‘We’re on an exponential growth curve’: Indiana health officials respond to virus surge

Coronavirus

INDIANAPOLIS – “In the next several weeks we will continue to see cases climb, individuals hospitalized and unfortunately more deaths,” said State Health Commissioner Dr. Kristina Box at Wednesday’s coronavirus briefing. 

When Dr. Box was asked if Hoosiers should expect hospitalizations and community spread to continue, she replied, “I can tell you that we’re on an exponential growth curve right now, and we do not expect this to turn around quickly.”  

Dr. Box and ISDH Chief Medical Officer Dr. Lindsay Weaver led Wednesday’s press conference and were joined by other Indiana health professionals.

Dr. Eric Fish of Schneck Medical Center in Seymour, Vice President of Nursing and Clinical Services at Memorial Hospital in South Bend Sarah Paturalski, and Chief Medical Officer IU Health Methodist and University Hospitals in Indianapolis Dr. Mark Luetkemeyer shared stories of how their organizations are responding to the latest surge of hospitalizations.

They explained they are currently executing surge plans and are rationing care. Health officials are using protocols put in place earlier this year, but some facilities are already seeing increased wait times and cancelling some non-critical treatments because of tight resources.

Governor Holcomb joined the briefing by phone as he remains in quarantine. Holcomb and the first lady are isolating after several members of the governor’s security detail tested positive for COVID-19. He’s expected to get tested this week.

Holcomb said the recently-signed executive order is still in effect. Last week, the governor announced new restrictions for Indiana counties based on the state’s color-coded map.

Dr. Box explained, based on the number of cases per 100,000, the entire state of Indiana is in red. She again described how daily hospital admissions are at the highest level and officials are still getting reports of exhausted nurses and doctors from around the state.

Dr. Box also asked Hoosiers to not go to the hospital to get a COVID-19 test, but instead leave the emergency rooms open for people who are coronavirus symptomatic.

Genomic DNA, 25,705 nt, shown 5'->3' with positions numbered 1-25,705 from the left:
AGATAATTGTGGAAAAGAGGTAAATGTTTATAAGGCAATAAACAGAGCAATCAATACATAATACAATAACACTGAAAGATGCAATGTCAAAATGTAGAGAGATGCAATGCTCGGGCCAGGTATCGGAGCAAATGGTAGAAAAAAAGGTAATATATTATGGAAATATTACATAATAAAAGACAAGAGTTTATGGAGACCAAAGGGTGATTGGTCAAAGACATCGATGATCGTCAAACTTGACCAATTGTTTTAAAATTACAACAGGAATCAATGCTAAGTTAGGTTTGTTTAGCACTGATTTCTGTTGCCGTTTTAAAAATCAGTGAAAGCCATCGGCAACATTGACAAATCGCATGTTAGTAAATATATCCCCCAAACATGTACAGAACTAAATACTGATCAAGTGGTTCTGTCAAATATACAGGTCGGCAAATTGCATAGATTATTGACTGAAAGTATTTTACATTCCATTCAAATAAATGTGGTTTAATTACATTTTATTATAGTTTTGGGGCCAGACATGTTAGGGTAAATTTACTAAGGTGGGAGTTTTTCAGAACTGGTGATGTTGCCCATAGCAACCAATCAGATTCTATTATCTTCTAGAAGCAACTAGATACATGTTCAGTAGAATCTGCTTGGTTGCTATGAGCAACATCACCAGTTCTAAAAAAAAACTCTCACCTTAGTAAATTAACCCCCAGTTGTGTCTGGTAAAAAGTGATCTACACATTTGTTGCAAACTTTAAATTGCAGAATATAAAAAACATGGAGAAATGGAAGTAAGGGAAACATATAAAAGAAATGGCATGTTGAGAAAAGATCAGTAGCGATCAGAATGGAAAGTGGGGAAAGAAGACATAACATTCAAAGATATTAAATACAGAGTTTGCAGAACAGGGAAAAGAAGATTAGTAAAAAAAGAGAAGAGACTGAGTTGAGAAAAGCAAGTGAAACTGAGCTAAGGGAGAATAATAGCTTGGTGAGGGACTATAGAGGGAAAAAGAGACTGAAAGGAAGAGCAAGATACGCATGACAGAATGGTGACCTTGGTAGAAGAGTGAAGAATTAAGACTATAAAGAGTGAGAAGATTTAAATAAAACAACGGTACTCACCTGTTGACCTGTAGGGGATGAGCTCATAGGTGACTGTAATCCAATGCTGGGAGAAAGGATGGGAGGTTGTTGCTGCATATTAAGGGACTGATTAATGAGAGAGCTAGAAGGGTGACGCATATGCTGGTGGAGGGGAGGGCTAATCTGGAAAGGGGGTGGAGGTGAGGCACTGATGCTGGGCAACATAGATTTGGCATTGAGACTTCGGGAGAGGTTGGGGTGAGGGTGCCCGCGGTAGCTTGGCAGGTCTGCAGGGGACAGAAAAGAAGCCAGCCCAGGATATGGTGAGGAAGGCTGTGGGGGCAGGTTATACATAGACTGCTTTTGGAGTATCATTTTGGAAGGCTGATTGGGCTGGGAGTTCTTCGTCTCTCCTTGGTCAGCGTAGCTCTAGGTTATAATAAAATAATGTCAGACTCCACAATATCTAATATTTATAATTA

The state has seen an increasing number of deaths at long-term care facilities and the National Guard is continuing to be trained, according to Dr. Box. She said the cases are still primarily occurring in older people, but new cases are trending back to the 18-to-30-year-old demographic. 

Dr. Box encouraged college students who are returning home for fall break to quarantine for 14 days at home, wear a mask at home during quarantine, keep small social bubbles, avoid bars and avoid seeing elderly or immunocompromised loved ones until after quarantine.

She asked students to pretend like you have COVID-19, and said staying home is the best way to protect others. Dr. Box also asked Hoosiers to take steps now to reduce the risk of exposing others, and that health officials do not recommend taking long-term care residents out for Thanksgiving dinner.

“There is no single Hoosier in the state that should not follow the mask mandate,” Dr. Box said when asked about the two state representatives who went unmasked on the House floor this week.

“The plea now to the general public is to do those basic simple things that may seem small and very irritating to you, but could make a tremendous difference in the lives of other individuals.”

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